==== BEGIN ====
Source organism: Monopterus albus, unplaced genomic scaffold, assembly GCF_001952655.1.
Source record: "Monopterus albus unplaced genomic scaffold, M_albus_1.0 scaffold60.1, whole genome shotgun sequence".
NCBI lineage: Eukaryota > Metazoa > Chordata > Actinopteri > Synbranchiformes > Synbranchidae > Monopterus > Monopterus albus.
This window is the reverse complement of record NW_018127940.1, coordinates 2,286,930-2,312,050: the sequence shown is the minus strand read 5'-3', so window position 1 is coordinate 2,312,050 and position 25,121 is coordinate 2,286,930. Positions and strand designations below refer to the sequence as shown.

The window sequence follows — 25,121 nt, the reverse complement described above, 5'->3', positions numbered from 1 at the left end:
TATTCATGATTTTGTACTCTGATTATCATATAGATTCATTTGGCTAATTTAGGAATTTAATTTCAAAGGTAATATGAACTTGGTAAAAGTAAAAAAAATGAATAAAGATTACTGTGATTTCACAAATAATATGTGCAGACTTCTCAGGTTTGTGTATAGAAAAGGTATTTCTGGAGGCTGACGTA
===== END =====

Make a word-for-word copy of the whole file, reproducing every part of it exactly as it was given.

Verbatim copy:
Source organism: Monopterus albus, unplaced genomic scaffold, assembly GCF_001952655.1.
Source record: "Monopterus albus unplaced genomic scaffold, M_albus_1.0 scaffold60.1, whole genome shotgun sequence".
NCBI lineage: Eukaryota > Metazoa > Chordata > Actinopteri > Synbranchiformes > Synbranchidae > Monopterus > Monopterus albus.
This window is the reverse complement of record NW_018127940.1, coordinates 2,286,930-2,312,050: the sequence shown is the minus strand read 5'-3', so window position 1 is coordinate 2,312,050 and position 25,121 is coordinate 2,286,930. Positions and strand designations below refer to the sequence as shown.

The window sequence follows — 25,121 nt, the reverse complement described above, 5'->3', positions numbered from 1 at the left end:
TATTCATGATTTTGTACTCTGATTATCATATAGATTCATTTGGCTAATTTAGGAATTTAATTTCAAAGGTAATATGAACTTGGTAAAAGTAAAAAAAATGAATAAAGATTACTGTGATTTCACAAATAATATGTGCAGACTTCTCAGGTTTGTGTATAGAAAAGGTATTTCTGGAGGCTGACGTA